Historical Melbourne buildings 1850
Melbourne buildings 1850-80s
Melbourne state library
In 1853, the decision to build a state library was made at the instigation of Lieutenant-Governor Charles La Trobe and Mr Justice Redmond Barry, Q.C. (Sir Redmond from 1860). A competition was held to decide who would design the new building; local architect Joseph Reed, who later designed the Melbourne Town Hall, Ormond College and the Royal Exhibition Building, won the commission.
On 3 July 1854, the recently inaugurated Governor Sir Charles Hotham laid the foundation stone of both the new library and the University of Melbourne. The library opened in 1856, with a collection of 3,800 books chosen by Mr Justice Barry, the President of Trustees. Augustus H. Tulk, the first librarian, was appointed three months after the opening.
The first reading room was the Queen's Reading Room (now Queen's Hall), which opened in 1859. Temporary buildings built in 1866 for the Intercolonial Exhibition remained in use by the library until 1909, when work began on a new annexe building to mark the library's Jubilee. This new building was the landmark Domed Reading Room, which opened in 1913 and was designed by Norman G. Peebles.
Plans for the original annexe were scaled back due to the money running out and the annexe, to house a new museum were gradually built during the Interwar years in an austere stripped classical style.
The reading dome's original skylights were modified and covered in copper sheets in 1959 due to water leakage.
The library complex also held the State's Gallery and Museum until the National Gallery of Victoria moved to St Kilda Road in the late 1960s, and the current Melbourne Museum was built in the Carlton Gardens in the 1990s.
The library underwent major refurbishments between 1990 and 2004, designed by architects Ancher Mortlock & Woolley. The project cost approximately A$200 million. The reading room closed in 1999 to allow for renovation, during which natural light was returned. The renamed La Trobe Reading Room reopened in 2003.
The redevelopment included the construction of a number of exhibition spaces which are used to house the permanent exhibitions The Mirror of the World: Books and Ideas and The Changing Face of Victoria as well as a display from the Pictures Collection in the Cowen Gallery. As a result of the redevelopment, the State Library of Victoria can now be considered one of the largest exhibiting libraries in the world.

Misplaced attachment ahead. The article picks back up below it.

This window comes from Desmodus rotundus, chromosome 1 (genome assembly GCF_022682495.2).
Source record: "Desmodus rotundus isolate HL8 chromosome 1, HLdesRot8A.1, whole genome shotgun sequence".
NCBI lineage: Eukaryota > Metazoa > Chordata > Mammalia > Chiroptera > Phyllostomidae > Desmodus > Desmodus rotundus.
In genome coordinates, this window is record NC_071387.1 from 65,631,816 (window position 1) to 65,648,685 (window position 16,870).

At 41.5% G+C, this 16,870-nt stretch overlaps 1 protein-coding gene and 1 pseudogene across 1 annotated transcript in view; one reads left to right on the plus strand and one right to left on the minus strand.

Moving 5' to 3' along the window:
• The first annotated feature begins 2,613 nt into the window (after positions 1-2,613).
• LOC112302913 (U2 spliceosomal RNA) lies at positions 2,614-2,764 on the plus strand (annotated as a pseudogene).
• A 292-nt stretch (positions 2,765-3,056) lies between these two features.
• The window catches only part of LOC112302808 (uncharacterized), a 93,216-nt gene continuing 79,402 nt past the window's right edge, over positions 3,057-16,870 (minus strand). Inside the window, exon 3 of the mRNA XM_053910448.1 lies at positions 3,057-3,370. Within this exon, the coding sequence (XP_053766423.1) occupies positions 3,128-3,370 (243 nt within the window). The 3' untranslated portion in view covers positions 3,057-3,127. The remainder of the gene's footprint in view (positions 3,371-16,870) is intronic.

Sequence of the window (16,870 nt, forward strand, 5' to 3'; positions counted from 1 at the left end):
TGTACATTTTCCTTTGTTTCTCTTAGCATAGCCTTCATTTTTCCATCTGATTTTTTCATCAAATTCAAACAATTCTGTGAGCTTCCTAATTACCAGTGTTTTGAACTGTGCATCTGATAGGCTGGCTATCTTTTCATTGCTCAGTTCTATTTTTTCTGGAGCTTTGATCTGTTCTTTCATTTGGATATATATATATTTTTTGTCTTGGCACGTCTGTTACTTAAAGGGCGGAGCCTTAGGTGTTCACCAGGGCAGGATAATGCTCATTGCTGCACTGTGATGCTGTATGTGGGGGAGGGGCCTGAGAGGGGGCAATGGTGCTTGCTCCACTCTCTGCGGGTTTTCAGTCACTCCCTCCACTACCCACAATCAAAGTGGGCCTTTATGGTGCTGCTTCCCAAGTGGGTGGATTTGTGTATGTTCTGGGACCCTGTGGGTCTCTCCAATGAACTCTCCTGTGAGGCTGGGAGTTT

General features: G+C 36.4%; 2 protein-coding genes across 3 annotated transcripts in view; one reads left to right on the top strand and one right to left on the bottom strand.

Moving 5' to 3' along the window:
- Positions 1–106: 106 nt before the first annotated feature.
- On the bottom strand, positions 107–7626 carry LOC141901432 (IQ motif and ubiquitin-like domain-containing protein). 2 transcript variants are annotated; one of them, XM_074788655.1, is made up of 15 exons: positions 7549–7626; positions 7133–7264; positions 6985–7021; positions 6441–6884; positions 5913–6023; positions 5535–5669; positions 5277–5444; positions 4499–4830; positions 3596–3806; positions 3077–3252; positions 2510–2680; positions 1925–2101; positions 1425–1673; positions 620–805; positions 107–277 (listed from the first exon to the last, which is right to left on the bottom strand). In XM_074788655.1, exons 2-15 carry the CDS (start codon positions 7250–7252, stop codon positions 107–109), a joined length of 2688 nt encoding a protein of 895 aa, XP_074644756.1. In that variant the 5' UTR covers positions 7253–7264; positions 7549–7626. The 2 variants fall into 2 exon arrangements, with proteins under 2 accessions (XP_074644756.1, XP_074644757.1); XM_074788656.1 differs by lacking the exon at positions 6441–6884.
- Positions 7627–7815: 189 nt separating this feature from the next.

In February 2010, the southern wing of the library on Little Lonsdale Street was reopened as the Wheeler Centre, part of Melbourne's city of literature initiative.
Old Melbourne Gaol
When the Old Melbourne Gaol as built in the mid-1800s, it dominated the Melbourne skyline as a symbol of authority.
Inside the Gaol, dangerous criminals were held alongside petty offenders, the homeless and the mentally ill.
Between 1842 and its closure in 1929 the gaol was the scene of 133 hangings including Australia's most infamous citizen, the bushranger Ned Kelly.
First Melbourne Gaol was built in Collins Street West, but more space was needed.
Second Gaol was built, adjoining the then Supreme Court at the corner of Russell and La Trobe Streets, but this was demolished early in the 20th Century when the Magistrate's Court complex was built.
A new wing (stage one of the third gaol) was built. It was bluestone rather than sandstone, and had its own perimeter wall.
The new design was based on the designs of the British prison engineer Joshua Jebb, particularly the Pentonville Model Prison in London. The building was a model prison and based on the current prison reform theories of the day. In spite of the building and extension work, the Gaol was consistently overcrowded.
Gaol and boundary walls extended.
Present north wing—entrance buildings, central hall and chapel was begun.
17 gaolers' houses built on Swanston Street.
Western cell block, virtually a replica of the present east block, was built to house female prisoners.
Perimeter wall finally completed.
West wing extended into what is now the RMIT site (since demolished).
Hospital was built in one of the yards.
Review of the penal system recommended that the gaol be closed and the prisoners be moved to a more 'suitable' location.
The Gaol was slowly rundown and portions of the original site demolished.
The Gaol was finally closed.
The present Supreme Court building
Towards the end of 1872, the Victorian Government decided that new Law Courts should bebuilt on the South-East corner of William and Lonsdale Streets, Melbourne, a site previously used for government offices. The Public Works Department conducted a competition for the design: that prepared by the Melbourne architects A.L. Smith and A.E. Johnson was held to be the best. Their design was first placed on public view in May 1873.